22 Chapters
Medium 9781782201601

Chapter Six - Dreamwork Through an Existential Lens

Bogart, Greg Karnac Books ePub

Ifirst discovered Jung's writings when I was in high school in the early 1970s. Imitating the soulful imaginal process described in Jung's writings, I filled dozens of notebooks with drawings and elaborate dream interpretations. Over the years I've undergone decades of Jungian analysis. But my orientation to psychotherapy and dreamwork is also strongly influenced by existential-humanistic psychology, the tradition in which I was trained as a graduate student at Saybrook and CIIS.

The existential-humanistic movement beginning in the 1940s, 1950s, and 1960s was an outgrowth of existentialist philosophy, which articulated responses to the breakdown of traditional religious worldviews, giving voice to a spirit of protest, an urge to achieve individuality and overcome self-deception, and a willingness to face the difficult facts of life (Kaufman, 1956, p. 13). The writings of Kierkegaard, Nietzsche, Sartre, Camus, Heidegger, and others inspired existential-humanistic psychology luminaries such as Viktor Frankl, Rollo May, Irv Yalom, James Bugental, Medard Boss, and Carl Rogers. In this chapter, making no attempt to be comprehensive, I'll discuss a few core ideas. I'm interested in existential principles insofar as they're useful for dreamers, therapists, counselors, and all who support others emotionally in their families, workplaces, and communities. (For in-depth teachings on existential-humanistic therapy, see Schneider & Krug, 2009; Schneider, 2005; and van Deurzen, 2012.)

See All Chapters
Medium 9781782201601

Chapter One - Symbols of Woundedness in Dreams

Bogart, Greg Karnac Books ePub

This book describes how interpreting and working with dreams can help alleviate depression. In recent decades there have been many changing trends and favored techniques used within the mental health field to treat depression, including cognitive behavioral therapy, dialectical behavioral therapy, narrative therapy, holotropic breathwork, mindfulness-based therapy, hypnosis and regression therapies, bright light therapy, electroconvulsive therapy, and psychotropic medications. What I've found most effective in my own work with clients is Jungian dreamwork—a method of attending to dream symbols with an eye to both their personal significance and their mythic and archetypal dimensions. I use this with my clients because dreamwork is what has worked best in my own life. Dreams spring from an underground stream that guides and heals, and I find them to be a great source of wisdom. I like to imagine that if Carl Jung were alive and practicing during our era of managed care and time-limited psychotherapy, he would work much as he did a hundred years ago, listening to the unconscious and trusting it to provide imagery to assist a client's growth and life transitions. Adopting this attitude, I put dream images under a microscope, magnifying their emotional and spiritual meaning using free association and creative imagination, inviting a catalytic event in the moment of dream interpretation.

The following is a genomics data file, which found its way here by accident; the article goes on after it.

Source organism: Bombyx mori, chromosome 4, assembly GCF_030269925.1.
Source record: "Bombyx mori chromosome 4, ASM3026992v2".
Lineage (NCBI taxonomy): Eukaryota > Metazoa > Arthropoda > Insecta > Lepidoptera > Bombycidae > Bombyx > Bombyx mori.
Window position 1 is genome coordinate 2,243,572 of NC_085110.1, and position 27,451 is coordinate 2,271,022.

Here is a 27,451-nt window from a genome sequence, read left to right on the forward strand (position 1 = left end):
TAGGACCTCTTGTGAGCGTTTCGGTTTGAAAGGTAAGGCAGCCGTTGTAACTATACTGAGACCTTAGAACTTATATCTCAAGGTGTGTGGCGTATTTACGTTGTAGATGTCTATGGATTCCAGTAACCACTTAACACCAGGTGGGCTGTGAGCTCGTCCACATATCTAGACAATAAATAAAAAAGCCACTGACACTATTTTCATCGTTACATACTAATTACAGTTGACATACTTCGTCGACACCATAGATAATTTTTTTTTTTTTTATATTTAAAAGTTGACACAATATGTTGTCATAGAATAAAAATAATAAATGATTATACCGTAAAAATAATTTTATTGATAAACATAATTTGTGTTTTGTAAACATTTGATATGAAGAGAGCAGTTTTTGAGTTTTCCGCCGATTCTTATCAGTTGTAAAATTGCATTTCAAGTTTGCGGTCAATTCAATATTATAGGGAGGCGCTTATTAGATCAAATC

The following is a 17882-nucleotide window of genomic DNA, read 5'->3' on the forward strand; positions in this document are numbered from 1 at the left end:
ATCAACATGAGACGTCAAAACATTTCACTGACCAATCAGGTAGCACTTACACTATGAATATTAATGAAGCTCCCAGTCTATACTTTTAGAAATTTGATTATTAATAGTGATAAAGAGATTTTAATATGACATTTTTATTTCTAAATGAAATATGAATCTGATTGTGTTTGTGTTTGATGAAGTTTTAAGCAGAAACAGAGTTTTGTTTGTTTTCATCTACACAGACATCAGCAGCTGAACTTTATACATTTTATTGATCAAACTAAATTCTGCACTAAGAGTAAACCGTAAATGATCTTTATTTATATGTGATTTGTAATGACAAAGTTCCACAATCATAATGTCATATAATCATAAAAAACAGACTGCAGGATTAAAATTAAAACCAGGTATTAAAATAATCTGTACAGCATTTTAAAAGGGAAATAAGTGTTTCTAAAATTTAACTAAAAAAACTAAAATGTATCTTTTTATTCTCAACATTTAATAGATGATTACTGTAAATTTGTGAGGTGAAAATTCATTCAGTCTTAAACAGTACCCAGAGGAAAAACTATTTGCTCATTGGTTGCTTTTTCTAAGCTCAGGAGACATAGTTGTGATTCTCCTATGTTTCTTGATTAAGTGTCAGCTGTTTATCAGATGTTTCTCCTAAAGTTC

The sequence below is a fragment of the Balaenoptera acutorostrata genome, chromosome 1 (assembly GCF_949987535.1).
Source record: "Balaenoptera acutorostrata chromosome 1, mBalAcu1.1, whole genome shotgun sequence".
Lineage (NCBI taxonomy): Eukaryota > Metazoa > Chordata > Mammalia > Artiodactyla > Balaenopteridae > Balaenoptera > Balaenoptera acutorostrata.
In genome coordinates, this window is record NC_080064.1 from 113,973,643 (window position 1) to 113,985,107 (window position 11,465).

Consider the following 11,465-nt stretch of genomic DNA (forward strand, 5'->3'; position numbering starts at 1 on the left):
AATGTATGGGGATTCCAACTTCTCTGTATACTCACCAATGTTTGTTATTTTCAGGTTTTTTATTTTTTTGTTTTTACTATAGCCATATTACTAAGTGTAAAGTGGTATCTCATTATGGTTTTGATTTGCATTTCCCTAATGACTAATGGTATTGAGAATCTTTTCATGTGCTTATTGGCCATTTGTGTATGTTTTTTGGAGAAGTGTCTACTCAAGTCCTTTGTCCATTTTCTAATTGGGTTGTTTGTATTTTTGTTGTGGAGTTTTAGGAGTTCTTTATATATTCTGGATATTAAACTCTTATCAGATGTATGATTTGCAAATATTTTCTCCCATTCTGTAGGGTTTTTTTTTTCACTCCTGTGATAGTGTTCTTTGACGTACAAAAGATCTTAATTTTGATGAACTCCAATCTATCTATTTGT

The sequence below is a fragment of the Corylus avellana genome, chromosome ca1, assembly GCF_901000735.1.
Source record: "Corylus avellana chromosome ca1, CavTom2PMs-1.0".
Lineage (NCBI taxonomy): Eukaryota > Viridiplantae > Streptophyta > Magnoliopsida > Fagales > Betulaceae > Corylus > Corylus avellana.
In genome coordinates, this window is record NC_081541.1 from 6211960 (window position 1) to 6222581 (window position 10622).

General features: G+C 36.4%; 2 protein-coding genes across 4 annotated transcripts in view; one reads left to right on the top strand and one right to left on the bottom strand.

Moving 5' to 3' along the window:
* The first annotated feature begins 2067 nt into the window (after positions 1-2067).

See All Chapters
Medium 9781782201601

Chapter Three - A Dreamer's Quest for Love and Self-Acceptance

Bogart, Greg Karnac Books ePub

A gay man named Allan, age fifty-five, had been suffering from dysthymia for many years, mostly because he was discouraged about love and had never experienced a lasting relationship. He also felt somewhat blocked creatively as he'd stopped working on an idea that had long intrigued him—to write and produce a documentary film. He convinced himself it was too ambitious a project, and he couldn't seem to find the time to work on it. In this chapter I explore seven of Allan's dreams that were powerful catalysts for his self-unfoldment and emotional healing.

The dream of the mountaintop and the naked hairy man

At the beginning of therapy Allan dreamed: